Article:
Stop Henry: the Kansas City Chiefs’ keys to beating the Titans Sunday start, end there

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First and foremost, you have to stop Derrick Henry.

We’ll delve more deeply into that shortly, but let’s first set the stage as the Chiefs (3-3) face another AFC powerhouse, the Tennessee Titans (4-2), at Nissan Field in Nashville at noon on Sunday.

Kansas City holds a 30-24 edge in this all-time series, including a 3-1 record in the postseason. The teams are tied 2-2 in games played in Nashville, including the Titans’ 35-32 win in Week 10 of 2019.

The last time the Chiefs and Titans met? The 2019 AFC Championship Game at Arrowhead Stadium, in which the Chiefs overcame a 10-point deficit en route to a 35-24 victory and ticket to Super Bowl LIV.

But games against the Titans have been anything but easy of late. Before the AFC Championship Game, the Titans had won four straight against KC, including in the 2017 AFC Wild Card Game.

Truth be told, Tennessee has had Chiefs coach Andy Reid’s number for years. The Titans are 8-2, including playoffs, against Big Red. That counts his time spent in Philadelphia as well as KC. Reid’s two wins were during 2013 season and in that 2019 AFC Championship Game.

Can the Chiefs find good fortune this time around? Let’s look at some ways they can make it happen.

STOP THE KING

As goes Henry, so go the Titans. So we’ll spend a good bit of time talking about him here.

A familiar and big-bodied running back, he enters this weekend’s game with a league-leading 783 yards and 10 touchdowns. He’s coming off an impressive three-TD performance against Buffalo.

What Henry is capable of doing after initial contact with a defender is surreal. His already soaring and still-climbing rushing total includes an incredible 587 yards after contact.

To put that figure in perspective, Cleveland running back Nick Chubb ranks second in the league with 523 rushing yards. So even Henry’s yards after contact alone still lead the league in rushing. The Chiefs, meanwhile, rank 27th against the run, allowing 133.2 yards per game.

This is no small task for a defensive unit that has had issues tackling all season. So how do the Chiefs hope to slow down Henry? A little swarming action is on the menu.

“All 11 guys to the ball, of course, and just making sure up front that he doesn’t get to the second level,” defensive lineman Tershawn Wharton said. “Because when you watch him, as he builds up the speed, that’s when he really gets dangerous at that second level.”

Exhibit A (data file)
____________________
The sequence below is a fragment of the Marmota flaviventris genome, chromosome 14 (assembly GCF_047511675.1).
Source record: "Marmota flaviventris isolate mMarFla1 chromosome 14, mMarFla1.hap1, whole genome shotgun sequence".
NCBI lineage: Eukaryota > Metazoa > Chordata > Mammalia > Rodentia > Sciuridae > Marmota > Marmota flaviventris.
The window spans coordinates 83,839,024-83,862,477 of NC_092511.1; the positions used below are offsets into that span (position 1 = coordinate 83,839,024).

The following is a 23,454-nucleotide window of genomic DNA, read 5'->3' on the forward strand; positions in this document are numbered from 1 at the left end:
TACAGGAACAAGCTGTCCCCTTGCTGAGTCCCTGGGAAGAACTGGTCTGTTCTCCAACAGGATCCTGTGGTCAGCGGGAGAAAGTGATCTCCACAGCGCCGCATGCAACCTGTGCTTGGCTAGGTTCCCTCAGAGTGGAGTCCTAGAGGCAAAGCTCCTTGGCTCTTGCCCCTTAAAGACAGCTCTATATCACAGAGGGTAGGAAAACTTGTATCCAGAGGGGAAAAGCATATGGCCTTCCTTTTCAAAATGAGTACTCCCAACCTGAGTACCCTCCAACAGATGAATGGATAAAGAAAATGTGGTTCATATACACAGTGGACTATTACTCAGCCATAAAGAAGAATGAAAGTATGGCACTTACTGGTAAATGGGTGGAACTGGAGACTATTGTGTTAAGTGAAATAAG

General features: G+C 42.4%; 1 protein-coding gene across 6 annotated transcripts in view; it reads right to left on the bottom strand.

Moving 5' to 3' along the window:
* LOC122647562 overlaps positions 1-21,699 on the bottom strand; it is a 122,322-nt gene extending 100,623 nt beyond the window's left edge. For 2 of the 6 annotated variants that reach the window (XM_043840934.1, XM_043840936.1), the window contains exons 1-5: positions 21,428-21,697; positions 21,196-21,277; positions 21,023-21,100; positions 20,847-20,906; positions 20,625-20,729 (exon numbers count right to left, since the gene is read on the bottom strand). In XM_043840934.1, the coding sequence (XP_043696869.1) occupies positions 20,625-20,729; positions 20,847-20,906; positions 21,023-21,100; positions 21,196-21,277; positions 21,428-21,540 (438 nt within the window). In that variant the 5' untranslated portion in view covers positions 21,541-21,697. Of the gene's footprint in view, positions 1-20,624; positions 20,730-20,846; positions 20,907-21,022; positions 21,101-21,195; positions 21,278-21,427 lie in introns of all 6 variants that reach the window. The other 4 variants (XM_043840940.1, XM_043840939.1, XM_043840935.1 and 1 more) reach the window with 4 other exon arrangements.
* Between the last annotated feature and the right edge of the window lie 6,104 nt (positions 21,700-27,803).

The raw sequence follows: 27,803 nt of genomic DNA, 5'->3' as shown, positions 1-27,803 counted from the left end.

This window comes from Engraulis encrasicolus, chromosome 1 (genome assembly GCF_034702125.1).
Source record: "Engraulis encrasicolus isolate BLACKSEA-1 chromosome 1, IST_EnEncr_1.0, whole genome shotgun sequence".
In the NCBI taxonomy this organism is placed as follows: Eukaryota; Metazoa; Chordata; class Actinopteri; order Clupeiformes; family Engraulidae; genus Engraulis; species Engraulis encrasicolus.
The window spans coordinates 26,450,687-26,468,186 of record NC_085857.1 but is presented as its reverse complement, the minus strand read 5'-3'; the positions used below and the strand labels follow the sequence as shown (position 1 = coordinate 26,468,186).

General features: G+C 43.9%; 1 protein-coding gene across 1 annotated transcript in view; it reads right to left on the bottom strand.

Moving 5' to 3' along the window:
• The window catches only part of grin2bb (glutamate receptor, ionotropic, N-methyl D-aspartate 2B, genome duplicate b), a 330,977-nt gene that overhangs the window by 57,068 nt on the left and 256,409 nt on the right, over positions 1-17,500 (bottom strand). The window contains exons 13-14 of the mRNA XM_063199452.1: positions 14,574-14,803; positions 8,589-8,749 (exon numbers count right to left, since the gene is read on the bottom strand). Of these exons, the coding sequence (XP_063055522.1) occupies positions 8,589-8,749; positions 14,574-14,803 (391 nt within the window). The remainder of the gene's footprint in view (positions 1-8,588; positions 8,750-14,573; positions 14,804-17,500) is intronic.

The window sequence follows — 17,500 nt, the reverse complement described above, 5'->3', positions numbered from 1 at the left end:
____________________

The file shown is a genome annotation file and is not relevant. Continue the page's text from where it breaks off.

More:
Accordingly, defensive coordinator Steve Spagnuolo said the Chiefs have been practicing with a certain understanding.

“They understand that (Henry) is the guy that makes it go,” Spagnuolo said. “This has got to be the main focus: population to the football. I can go through all the little things about teaching tackling, but I think our guys get it.”

To reinforce his point, Spagnuolo said he had his defensive players tackle during practice specifically with Henry in mind.

“We spent some time yesterday in individual where that’s all they did,” he said. “And even then, I still don’t think you’re going to get the real feel for what it’s going to be like when you get the first hit.”

THERE’S MORE THAN NO. 22

Henry commands the stage, but the Titans aren’t short of wide receiver weapons for quarterback Ryan Tannehill.

Pro Bowler A.J. Brown and two-time All-Pro Julio Jones, whom the Titans acquired in a trade with the Atlanta Falcons during the offseason, can also put stress on a defense.

“They built their team right in doing that,” Spagnuolo said. “They gave Tannehill some targets that he can go to.

“Listen, our guys on the line of scrimmage — I’m talking about our press-corners and nickels — have got to do a good job. But one of the things I think would be really key ... was their receivers are good run-blockers, for obvious reasons.”

The Chiefs enter the weekend allowing 277.3 passing yards per game — 25th-worst in the league — but they could catch a break here. Brown didn’t practice Wednesday or Thursday because of an illness, while Jones was limited Thursday with a hamstring injury.

If either or both play Sunday, the Chiefs can’t allow the Titans’ 27th-ranked passing offense, which averages just 220.5 yards per game, to lull them to sleep after Henry rips off a few big runs.

LIMIT TURNOVERS

We say this each week, but it continues to be a problem for the Chiefs.

Since Week 2, they’ve surrendered 14 turnovers, including eight picks thrown by Patrick Mahomes. While a few of those were intercepted off deflected passes, 14 giveaways is straight-up alarming.

Kansas City enters the weekend ranked a dismal 31st in turnover margin, and their three losses have been fueled by untimely fumbles or interceptions. They had three turnovers at Washington and still won 31-13, but that’s no recipe for success against the Titans, who are one of the better teams in the AFC.

EXPLOIT TITAN SECONDARY

If a shootout develops Sunday, advantage Chiefs.

With Mahomes under center, they boast the second-best offense in the league. They’re averaging 433.5 yards per game, 308.5 through the air. They also rank fifth in points per game (30.8).

The Titans’ defense, meanwhile, has issues. Tennessee allows 276.3 passing yards per game, 24th in the league, and 26.8 points per game, also ranked 24th.

Henry might (and probably will) get his yards on the ground against a less-than-average Chiefs run defense, but Kansas City should be able to light up the scoreboard thanks to their fast-break offense. Jumping out to an early lead wouldn’t hurt, either.

Given the Titans’ defensive shortcomings in coverage, Mahomes, wide receiver Tyreek Hill and tight end Travis Kelce should plan for a busy Sunday afternoon. That is, if the Chiefs can take care of the ball.

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